Archive for October, 2007

The cultural consequences of fast food

Many of us know of chef Alice Waters, owner of Chez Panisse and an originator of California Cuisine. In her new cookbook, she promotes local, seasonal, organic, and minimally-processed foods, and a philosophy of paying attention to where your ingredients come from, taking time and care with your food, and eating with friends and family. These are all things I agree with. And I’ve spent time thinking about the health and environmental consequences of my food. But Waters elevates the importance of our food choices above the direct impacts of the ingredients. In an interview in Salon, she makes the most eloquent case that I’ve seen so far that food choices have cultural consequences:

When we’re eating fast food, we’re not just eating the food, we’re eating a set of values that comes with the food. And it’s telling us that food should be cheap. It’s telling us that food should be the same no matter where we are on the planet. It’s telling us that advertising confers value. That it’s OK to eat 24 hours a day. That there are unlimited resources. It’s telling us that the work of the people who grow or raise the food is unimportant — in fact we don’t even need to know. And all of those values are informing what’s happening in the world around us. We’re ending up with malls instead of beautiful places to live in.

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Meetings

I can say this much about government work: there are a lot of meetings. My supervisor, for instance, spends probably 80% of his time in meetings. So far I’ve spent about 30% of my time in meetings. If I consider the time preparing for and traveling to meetings, responding to meeting-scheduling requests and follow-up emails, sometimes I’m surprised anything else gets done. And here’s the rub: most of these meetings are necessary. At least at the EPA, and probably at other government agencies and large organizations, there are so many arms doing different but related things, that if they don’t meet all the time, it leads to a lot of repeated work and unshared, useful knowledge.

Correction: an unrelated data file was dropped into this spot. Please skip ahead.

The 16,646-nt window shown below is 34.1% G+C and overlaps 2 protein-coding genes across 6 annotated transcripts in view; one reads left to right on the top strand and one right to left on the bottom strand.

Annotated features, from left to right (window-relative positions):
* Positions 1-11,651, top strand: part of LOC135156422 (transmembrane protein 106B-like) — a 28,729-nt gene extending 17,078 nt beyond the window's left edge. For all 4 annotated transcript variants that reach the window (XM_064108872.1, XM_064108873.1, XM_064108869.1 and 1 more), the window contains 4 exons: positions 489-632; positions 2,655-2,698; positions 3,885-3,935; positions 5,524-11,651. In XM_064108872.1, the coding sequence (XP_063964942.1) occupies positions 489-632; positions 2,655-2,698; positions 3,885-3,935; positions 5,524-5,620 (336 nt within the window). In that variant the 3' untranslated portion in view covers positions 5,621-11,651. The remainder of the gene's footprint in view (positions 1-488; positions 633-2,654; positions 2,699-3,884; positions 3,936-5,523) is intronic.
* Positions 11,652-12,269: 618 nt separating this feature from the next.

But the sharing of work and knowledge makes up only a fraction of meeting time, of course. There are requisite digressions of a personal nature — usually about kids. There are digressions of a technical nature, my personal favorite and the type most common in academic meetings, but disappointingly rare in my meetings at the EPA. There is philosophical debate about big-picture issues, and philosophical debate about minutiae.

And so every meeting is supposed to have and Agenda and “Action Items” — the things that we will actually do as a result of the meeting. Different meeting-personality types will push different types of digression, and if you get too many of the same type dominating the meeting, you can expect the meeting to go very long. Thank goodness for the personalities who push the Agenda and harp on Action Items. I’m convinced that if it weren’t for these rare type-A meeting-personalities, the administrative end of the government would grind to a halt, gummed up by endless meetings running later and later with no Action Items in sight.

Although, interestingly, sometimes the digressions are the point. As in, by chit-chatting with a few staff members from office X, we are building rapport, so when our office criticizes the report from office X, we have support from the inside to temper the anger of the director. Or, by reminiscing about the good old days when we worked together in Region 8, I’ll find out who has moved in since, and what the new agendas and projects are. And let’s not forget this motivation: often, being in a meeting is easier than working.

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